Fugglers creator Louise McGettrick on how an eBay listing for a bag of false teeth inspired her line of plush monsters
While looking for a Christmas gift for her husband, Louise McGettrick fell into an eBay-shaped rabbit hole where she eventually found herself at listing for a bag of false teeth.
This strange source of inspiration led her to create Fugglers, a line of ‘funny-ugly’ monsters with a once-seen, never-forgotten appearance. What began as a hobby has since evolved into a line of plush toys, set to hit shelves in July from Spin Master.
We caught up with McGettrick to find out more about the origins of Fugglers and why Spin Master is the perfect partner for the brand.
Hi Louise. So what’s your history in the toy space?
I must admit, I’ve turned up in the toy space as a total outsider, and I’ve taken a bit of a scenic route to get here!
I’m a typical child of the Eighties, so I mark my youth both in the toys I owned and the toys I didn’t (there’s a corner of my soul forever mourning the Big Yellow Teapot That Was Never Mine) but growing up, I always wanted to be a writer. I went to university to study drama, spent a fourth year there specialising in stand-up comedy, and then after graduating, I got a book deal for a series of children’s books.
Creating Fugglers was meant to be my hobby, something to keep me entertained in the evenings. Instead it grew of its own volition into this wonderful, bizarre adventure into the world of toys.
Where did the idea for Fugglers come from?
I’d reached the stage of Christmas shopping where you are so bereft of ideas that you start putting random words into eBay. My husband likes sharks, and through word association I ended up typing in “teeth” and seeing what was there. One of the first things I stumbled across was a listing for a bag of miscellaneous false teeth.
I couldn’t for the life of me understand why someone would either be selling, or would want to own, a zip lock bag full of dentures and the more I thought about it, the funnier it became. Eventually I had this vision of a little old lady, buying them to add to her homemade teddy bears. Her little face as she sets out her stall at the village fete, next to the jars of jam and knitted mittens and the jewellery boxes covered in shells. The quiet muttering from the other stallholders. Her crestfallen expression as people steered clear.
I was laughing so hard I was crying, and before I could think better of it, I’d bought the teeth myself.
Did they take many forms before you settled on their now very distinctive look?
The original Fugglers were very simplistic. I’d never made plush dolls before, so I started by drawing very basic templates. I’m dyslexic, so complex multidimensional templates are indistinguishable from Escher paintings to me. I was working on a rickety, battery operated sewing machine too; so all in all it was a distinctly amateur affair.
My original intention with the Fugglers was just to post them on Etsy, so people could laugh at the notion of them existing, the way I’d laughed at the idea of the little old lady and her toothy teddy bears. Naively, I’d never anticipated anyone would want to buy one. When the first few sold, I had to create more to fill the store, and through sheer repetition I improved my technique.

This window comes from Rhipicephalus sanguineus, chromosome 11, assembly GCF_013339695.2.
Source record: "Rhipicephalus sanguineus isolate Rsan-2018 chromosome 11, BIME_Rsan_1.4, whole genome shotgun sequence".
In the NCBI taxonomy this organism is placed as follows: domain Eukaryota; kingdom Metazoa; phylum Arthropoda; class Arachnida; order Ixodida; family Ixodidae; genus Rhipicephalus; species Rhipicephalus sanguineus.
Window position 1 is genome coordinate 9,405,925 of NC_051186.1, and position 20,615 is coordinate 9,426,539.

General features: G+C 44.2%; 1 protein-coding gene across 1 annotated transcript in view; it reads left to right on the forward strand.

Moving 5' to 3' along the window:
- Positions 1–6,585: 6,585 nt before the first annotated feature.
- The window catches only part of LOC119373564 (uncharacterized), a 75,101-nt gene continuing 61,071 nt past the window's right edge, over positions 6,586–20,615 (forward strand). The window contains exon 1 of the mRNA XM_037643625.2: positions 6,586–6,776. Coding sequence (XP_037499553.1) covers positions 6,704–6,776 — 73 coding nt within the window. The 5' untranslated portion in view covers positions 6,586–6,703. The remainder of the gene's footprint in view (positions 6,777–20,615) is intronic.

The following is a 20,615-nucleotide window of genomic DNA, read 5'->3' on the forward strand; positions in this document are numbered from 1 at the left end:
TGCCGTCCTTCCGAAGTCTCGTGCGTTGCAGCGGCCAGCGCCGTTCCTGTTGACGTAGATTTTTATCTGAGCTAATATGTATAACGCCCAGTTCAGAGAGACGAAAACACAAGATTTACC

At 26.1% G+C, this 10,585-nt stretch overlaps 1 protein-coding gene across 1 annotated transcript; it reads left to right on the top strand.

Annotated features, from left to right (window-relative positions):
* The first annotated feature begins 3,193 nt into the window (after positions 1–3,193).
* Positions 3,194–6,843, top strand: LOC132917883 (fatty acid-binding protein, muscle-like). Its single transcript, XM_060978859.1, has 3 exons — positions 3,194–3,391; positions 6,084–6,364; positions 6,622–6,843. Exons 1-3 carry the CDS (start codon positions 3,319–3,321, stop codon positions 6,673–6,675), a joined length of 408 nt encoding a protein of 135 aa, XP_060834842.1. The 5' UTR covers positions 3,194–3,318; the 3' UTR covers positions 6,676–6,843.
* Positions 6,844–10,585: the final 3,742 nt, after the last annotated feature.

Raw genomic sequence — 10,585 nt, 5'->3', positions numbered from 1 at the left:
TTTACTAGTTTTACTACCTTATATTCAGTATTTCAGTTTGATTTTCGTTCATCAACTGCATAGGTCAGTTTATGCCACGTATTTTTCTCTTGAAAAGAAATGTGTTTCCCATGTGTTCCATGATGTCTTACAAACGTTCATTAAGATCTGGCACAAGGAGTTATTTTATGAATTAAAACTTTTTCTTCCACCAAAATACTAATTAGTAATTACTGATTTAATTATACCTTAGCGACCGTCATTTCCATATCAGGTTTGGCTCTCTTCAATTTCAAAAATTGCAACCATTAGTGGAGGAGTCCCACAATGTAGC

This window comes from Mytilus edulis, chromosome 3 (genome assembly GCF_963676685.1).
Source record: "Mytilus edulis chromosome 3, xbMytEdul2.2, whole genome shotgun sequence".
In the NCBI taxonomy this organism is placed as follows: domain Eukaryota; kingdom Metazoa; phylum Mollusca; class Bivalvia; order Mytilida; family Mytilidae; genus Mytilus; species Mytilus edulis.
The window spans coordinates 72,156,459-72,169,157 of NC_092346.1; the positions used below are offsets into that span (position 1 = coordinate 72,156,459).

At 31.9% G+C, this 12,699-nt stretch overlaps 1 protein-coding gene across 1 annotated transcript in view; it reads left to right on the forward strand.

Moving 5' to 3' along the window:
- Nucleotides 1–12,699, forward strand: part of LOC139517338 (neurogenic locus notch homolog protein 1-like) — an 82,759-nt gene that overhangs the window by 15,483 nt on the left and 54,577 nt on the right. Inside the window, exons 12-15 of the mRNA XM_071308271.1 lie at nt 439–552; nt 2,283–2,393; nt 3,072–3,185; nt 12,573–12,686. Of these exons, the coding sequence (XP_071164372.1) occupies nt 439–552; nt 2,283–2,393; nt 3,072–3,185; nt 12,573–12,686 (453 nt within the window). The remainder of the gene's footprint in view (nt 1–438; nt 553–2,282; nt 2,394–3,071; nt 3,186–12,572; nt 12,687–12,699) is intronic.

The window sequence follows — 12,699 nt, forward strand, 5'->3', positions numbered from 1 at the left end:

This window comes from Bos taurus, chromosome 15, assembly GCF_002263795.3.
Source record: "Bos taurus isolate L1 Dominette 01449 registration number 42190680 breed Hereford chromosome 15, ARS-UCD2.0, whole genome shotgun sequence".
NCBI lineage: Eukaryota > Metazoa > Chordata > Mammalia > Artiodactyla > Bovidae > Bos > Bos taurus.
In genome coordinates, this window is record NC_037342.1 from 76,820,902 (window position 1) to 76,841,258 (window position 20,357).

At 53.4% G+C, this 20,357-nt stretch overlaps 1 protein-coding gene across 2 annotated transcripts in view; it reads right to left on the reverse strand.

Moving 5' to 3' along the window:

The beauty of social media is the immediacy of seeing people’s response to your work, and reading the comments gave me great insight into how to improve and refine the designs. If I tried something new, and people loved it, I’d add it to the repertoire. A less enthusiastic response, and I’d quietly retire the idea. So, over time, I began adding more teeth, and different mouth shapes.
I started with button eyes, then introduced safety eyes, and then played around with eyelids, and the range of expressions that allowed. I experimented with different sizes and different fabrics. Eventually I was able to build up a massive range of designs, just by gradually introducing small variations along the way.
If you were to see the very first Fugglers I ever made, you’d still recognise them as Fuggler ancestors (the teeth help!) – primitive, primordial goo Fugglers that all other Fugglers evolved from.
What makes Spin Master the perfect home for the Fugglers?
It was really important to me to work with a company that understood the humour of the Fugglers, and the community that had spontaneously formed around them. As soon as I saw how much fun Spin Master was having with the concept, it was an easy decision to make.
I also watched the company’s documentary and love the fact that, despite being a huge multinational company, it still somehow manages to preserve that original Nineties maverick feel. As a person whose cupboard still holds an unholy amount of tie-dye, invoking that era is a sure-fire way to my heart.
Are there plans for new Fugglers on the way?
You never know what will emerge out of the Fuggler breeding centre! It’s going to be very exciting to see what new monstrosities this collaboration creates. I’m sure they’re going to be on the rampage for many years to come, doing their Fuggler ancestors proud.
How do you stay creative?
I’ve never had any great problem staying creative; I think it’s the natural gear my brain is stuck in. Staying motivated however, that’s a delicate balancing act of caffeine, concentration, self-confidence and fear that I constantly struggle with!
It’s very easy when you’re self-employed, and isolated inside the office of your own head, to sometimes lose sight of what makes your work sparkle to others. We see the duct tape holding the ideas together, the scaffolding it hangs on, the smoke, the mirrors… the best lesson I’ve learnt is to make sure you regularly look at your work through your audience’s eyes. That’s the only way you can tell if the magic trick works.